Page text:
Online Journalism

Briggs Chapter 7

March 29th, 2011 · Comments Off on Briggs Chapter 7

Making Audio Journalism Visible

Audio Journalism? It works when using a few tools like a microphone or recorder to make full-featured segments that sound like radio epidodes. You can distribute them as podcosts to gain an audience!


  • Presence
  • Emotions
  • Atmosphere

How to use this audio? 

  • Reporter overview
  • Podcasts
  • Audio slide show
  • Breaking news

National Public Radio has set this standerd. NPR’s success stems from the connection to the audience its reporters and show hosts are able to make. Personal wins the audience.

Getting started with audio is easy, but improvising is not good enough when it comes time to add voice to a multimedia project. Investing time to plan and prepare your voice contribution will make your effort worthwhile.

Getting ready for prime time! You need to:

  • Record interviews
  • Choose location
  • Gather natural sound
  • Prepare your subject
  • Watch what you sau
  • Try delayed recording
  • Do voice-overs

Now edit, edit, edit your piece! And publish!

Tags: briggs · Comm361 · Student Blog Posts

Chapter 7: Making Audio Journalism Visible

February 28th, 2011 · Comments Off on Chapter 7: Making Audio Journalism Visible

“Reporters and journalism students must stop thinking about sound as an exclusively radio format and adopt it as a reporting tool that can be learned and used to effectively deliver information to readers or listeners.” -Jim Stovall

Audio journalism, very simply and obviously put, is getting journalism out through the means of audio. Audio allows the listener to use their mind to paint their own picture of the situation. It’s a more personal experience and audio journalists can create an intimate relationship with the listener. Finding a way to connect with them.

But WHY is it important? According to Hogh, these characteristics are special to audio;

  • Presence: Bring your readers to the story.
  • Emotions: Pauses, tone of voice, expressions can enhance the message.
  • Atmosphere: Natural sounds of life.

These three things alone can produce a personal perception of any given event.

Here are four ways to use audio in one’s reporting:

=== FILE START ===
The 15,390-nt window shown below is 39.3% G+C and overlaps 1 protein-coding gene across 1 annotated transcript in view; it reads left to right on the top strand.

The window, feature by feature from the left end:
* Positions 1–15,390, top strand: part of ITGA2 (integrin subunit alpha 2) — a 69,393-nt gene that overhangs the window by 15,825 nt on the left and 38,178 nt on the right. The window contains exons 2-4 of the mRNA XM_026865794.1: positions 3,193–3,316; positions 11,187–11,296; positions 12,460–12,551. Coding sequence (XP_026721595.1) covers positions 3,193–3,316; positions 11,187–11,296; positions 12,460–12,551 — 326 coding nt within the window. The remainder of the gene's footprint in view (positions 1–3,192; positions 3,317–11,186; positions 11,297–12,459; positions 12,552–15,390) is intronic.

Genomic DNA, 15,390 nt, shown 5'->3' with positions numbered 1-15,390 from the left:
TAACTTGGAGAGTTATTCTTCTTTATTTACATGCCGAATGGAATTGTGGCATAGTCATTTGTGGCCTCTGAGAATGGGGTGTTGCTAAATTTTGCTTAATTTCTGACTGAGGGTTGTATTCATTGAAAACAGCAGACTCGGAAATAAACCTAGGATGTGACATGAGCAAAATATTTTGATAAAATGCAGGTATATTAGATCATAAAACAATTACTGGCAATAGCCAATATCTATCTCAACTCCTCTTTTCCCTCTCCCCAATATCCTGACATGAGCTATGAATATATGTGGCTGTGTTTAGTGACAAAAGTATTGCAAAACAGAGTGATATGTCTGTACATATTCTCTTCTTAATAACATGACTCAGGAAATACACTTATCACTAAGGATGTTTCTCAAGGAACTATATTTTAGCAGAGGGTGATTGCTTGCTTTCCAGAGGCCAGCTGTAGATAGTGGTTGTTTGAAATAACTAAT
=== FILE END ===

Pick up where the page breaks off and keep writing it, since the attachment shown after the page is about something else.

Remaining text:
• Reporter overview: Audio overviews in addition to one’s article.
  • Podcasts: Frequent episodes on a particular topic.
  • Audio slideshows: Makes pictures richer and more telling.
  • Breaking news: Publish quick audio soundbites immediately.

So what else does one actually use it for? According to Briggs, here are two ways to use audio:

  1. Recording interviews: chose your location, gather natural sound, prepare your subject, watch what you say, try delayed recording, and mark the best spots.
  2. Doing voice-overs: write a script, warm up, find operative words, and keep it conversational.

Audio editing is a huge component to the audio process. Two FREE audio-editing programs are Audacity and JetAudio.

Audio journalism is a very important tool to every journalism and is showing a lot of promise. Therefore, get your audio on!


Tags: briggs · Comm361 · Student Blog Posts

Chapter seven: Making audio journalism visible

February 23rd, 2011 · Comments Off on Chapter seven: Making audio journalism visible

Painting sound pictures for listeners is a skill that takes much practice, according to Mark Briggs. Thank god, we have audio journalism to help us with that.

The good thing about audio journalism is that it can be done with a handful of tools — a microphone, recorder and free software. Long gone are the days of silent films. Now, through audio, journalists can capture the true essence of a story.

But what does audio actually bring to the table?

Presence: Now, you can bring your readers to the story, instead of the other way around.

Emotions: Tone, voice, expression and sound can be heard and moreover, felt.

Atmosphere: You can hear the environment and be a part of it.

Audio journalism expert and NPR’s very own Jonathan Kern has some tips for those who want to pursue this medium and how to write for it:

1. Write for the ear:  Write as you speak. Don’t go around using technical words like operose that many have no idea what the heck it means.

2. Use one idea per sentence: When people don’t have a visual aid to go along with a story, they lose a lot of what they hear. So stick to keeping it simple.

3. Repeat complex ideas: If there is something you want to stick to readers, repeat it. If there is something you want to stick to readers, repeat it. If there is something you want to stick to readers, repeat it.

4. Structure your words: Let people feel the tension of the rising action, climax and conclusion!

5. Perform: Keep the listener’s attention and interest any way possible!

Recording audio can be used for many different purposes such as:

So, get out your digital recorder. I f you don’t have one, buy one here and start recording!

Happy reading recording!

Tags: briggs · Comm361 · Student Blog Posts